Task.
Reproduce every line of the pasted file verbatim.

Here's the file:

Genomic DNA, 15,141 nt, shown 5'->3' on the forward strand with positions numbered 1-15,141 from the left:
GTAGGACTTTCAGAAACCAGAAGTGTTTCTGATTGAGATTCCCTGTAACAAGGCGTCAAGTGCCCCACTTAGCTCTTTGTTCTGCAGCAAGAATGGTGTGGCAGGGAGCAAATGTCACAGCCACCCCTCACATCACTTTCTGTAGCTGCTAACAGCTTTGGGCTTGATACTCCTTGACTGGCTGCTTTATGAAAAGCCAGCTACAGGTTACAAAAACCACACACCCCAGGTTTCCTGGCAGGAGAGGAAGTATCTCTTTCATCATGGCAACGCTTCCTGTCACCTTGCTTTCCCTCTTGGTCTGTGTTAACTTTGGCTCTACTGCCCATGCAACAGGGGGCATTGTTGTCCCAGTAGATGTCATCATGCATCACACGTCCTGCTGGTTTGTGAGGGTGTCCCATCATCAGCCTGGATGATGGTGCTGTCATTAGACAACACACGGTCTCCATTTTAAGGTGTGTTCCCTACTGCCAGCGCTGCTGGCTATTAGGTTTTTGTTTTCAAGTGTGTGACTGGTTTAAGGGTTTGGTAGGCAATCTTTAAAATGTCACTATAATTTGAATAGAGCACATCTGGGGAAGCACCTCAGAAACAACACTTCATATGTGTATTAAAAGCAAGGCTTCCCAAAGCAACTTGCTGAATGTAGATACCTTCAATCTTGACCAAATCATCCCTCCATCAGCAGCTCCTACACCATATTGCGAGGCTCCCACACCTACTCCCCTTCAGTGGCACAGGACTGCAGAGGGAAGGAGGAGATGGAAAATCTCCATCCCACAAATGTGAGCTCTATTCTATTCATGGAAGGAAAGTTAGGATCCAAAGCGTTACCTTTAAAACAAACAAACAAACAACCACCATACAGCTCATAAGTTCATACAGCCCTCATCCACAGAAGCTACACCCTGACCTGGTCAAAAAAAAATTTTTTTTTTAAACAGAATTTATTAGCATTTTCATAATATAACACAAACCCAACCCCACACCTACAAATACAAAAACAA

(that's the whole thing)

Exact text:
Genomic DNA, 15,141 nt, shown 5'->3' on the forward strand with positions numbered 1-15,141 from the left:
GTAGGACTTTCAGAAACCAGAAGTGTTTCTGATTGAGATTCCCTGTAACAAGGCGTCAAGTGCCCCACTTAGCTCTTTGTTCTGCAGCAAGAATGGTGTGGCAGGGAGCAAATGTCACAGCCACCCCTCACATCACTTTCTGTAGCTGCTAACAGCTTTGGGCTTGATACTCCTTGACTGGCTGCTTTATGAAAAGCCAGCTACAGGTTACAAAAACCACACACCCCAGGTTTCCTGGCAGGAGAGGAAGTATCTCTTTCATCATGGCAACGCTTCCTGTCACCTTGCTTTCCCTCTTGGTCTGTGTTAACTTTGGCTCTACTGCCCATGCAACAGGGGGCATTGTTGTCCCAGTAGATGTCATCATGCATCACACGTCCTGCTGGTTTGTGAGGGTGTCCCATCATCAGCCTGGATGATGGTGCTGTCATTAGACAACACACGGTCTCCATTTTAAGGTGTGTTCCCTACTGCCAGCGCTGCTGGCTATTAGGTTTTTGTTTTCAAGTGTGTGACTGGTTTAAGGGTTTGGTAGGCAATCTTTAAAATGTCACTATAATTTGAATAGAGCACATCTGGGGAAGCACCTCAGAAACAACACTTCATATGTGTATTAAAAGCAAGGCTTCCCAAAGCAACTTGCTGAATGTAGATACCTTCAATCTTGACCAAATCATCCCTCCATCAGCAGCTCCTACACCATATTGCGAGGCTCCCACACCTACTCCCCTTCAGTGGCACAGGACTGCAGAGGGAAGGAGGAGATGGAAAATCTCCATCCCACAAATGTGAGCTCTATTCTATTCATGGAAGGAAAGTTAGGATCCAAAGCGTTACCTTTAAAACAAACAAACAAACAACCACCATACAGCTCATAAGTTCATACAGCCCTCATCCACAGAAGCTACACCCTGACCTGGTCAAAAAAAAATTTTTTTTTTAAACAGAATTTATTAGCATTTTCATAATATAACACAAACCCAACCCCACACCTACAAATACAAAAACAA